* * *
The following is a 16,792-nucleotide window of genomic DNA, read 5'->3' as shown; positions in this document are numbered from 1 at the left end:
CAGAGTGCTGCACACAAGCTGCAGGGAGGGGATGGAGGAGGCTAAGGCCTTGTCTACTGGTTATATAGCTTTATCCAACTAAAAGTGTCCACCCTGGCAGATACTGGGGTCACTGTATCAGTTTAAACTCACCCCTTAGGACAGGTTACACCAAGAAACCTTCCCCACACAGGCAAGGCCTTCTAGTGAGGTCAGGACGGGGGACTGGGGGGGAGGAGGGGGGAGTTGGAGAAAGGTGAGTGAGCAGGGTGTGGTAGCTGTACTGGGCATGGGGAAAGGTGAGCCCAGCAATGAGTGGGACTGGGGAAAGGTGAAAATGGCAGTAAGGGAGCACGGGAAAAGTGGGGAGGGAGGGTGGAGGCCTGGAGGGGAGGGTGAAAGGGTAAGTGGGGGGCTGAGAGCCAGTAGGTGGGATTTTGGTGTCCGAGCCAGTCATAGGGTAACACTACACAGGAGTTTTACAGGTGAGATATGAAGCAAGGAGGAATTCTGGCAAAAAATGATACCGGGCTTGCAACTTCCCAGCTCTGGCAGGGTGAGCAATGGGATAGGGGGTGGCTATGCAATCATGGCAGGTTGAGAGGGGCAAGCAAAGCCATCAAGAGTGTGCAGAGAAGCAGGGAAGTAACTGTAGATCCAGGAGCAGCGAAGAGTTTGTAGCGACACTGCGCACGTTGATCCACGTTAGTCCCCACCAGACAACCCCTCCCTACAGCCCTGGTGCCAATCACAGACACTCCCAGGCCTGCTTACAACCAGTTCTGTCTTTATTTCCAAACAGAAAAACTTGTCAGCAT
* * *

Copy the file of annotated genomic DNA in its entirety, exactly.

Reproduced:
The following is a 16,792-nucleotide window of genomic DNA, read 5'->3' as shown; positions in this document are numbered from 1 at the left end:
CAGAGTGCTGCACACAAGCTGCAGGGAGGGGATGGAGGAGGCTAAGGCCTTGTCTACTGGTTATATAGCTTTATCCAACTAAAAGTGTCCACCCTGGCAGATACTGGGGTCACTGTATCAGTTTAAACTCACCCCTTAGGACAGGTTACACCAAGAAACCTTCCCCACACAGGCAAGGCCTTCTAGTGAGGTCAGGACGGGGGACTGGGGGGGAGGAGGGGGGAGTTGGAGAAAGGTGAGTGAGCAGGGTGTGGTAGCTGTACTGGGCATGGGGAAAGGTGAGCCCAGCAATGAGTGGGACTGGGGAAAGGTGAAAATGGCAGTAAGGGAGCACGGGAAAAGTGGGGAGGGAGGGTGGAGGCCTGGAGGGGAGGGTGAAAGGGTAAGTGGGGGGCTGAGAGCCAGTAGGTGGGATTTTGGTGTCCGAGCCAGTCATAGGGTAACACTACACAGGAGTTTTACAGGTGAGATATGAAGCAAGGAGGAATTCTGGCAAAAAATGATACCGGGCTTGCAACTTCCCAGCTCTGGCAGGGTGAGCAATGGGATAGGGGGTGGCTATGCAATCATGGCAGGTTGAGAGGGGCAAGCAAAGCCATCAAGAGTGTGCAGAGAAGCAGGGAAGTAACTGTAGATCCAGGAGCAGCGAAGAGTTTGTAGCGACACTGCGCACGTTGATCCACGTTAGTCCCCACCAGACAACCCCTCCCTACAGCCCTGGTGCCAATCACAGACACTCCCAGGCCTGCTTACAACCAGTTCTGTCTTTATTTCCAAACAGAAAAACTTGTCAGCAT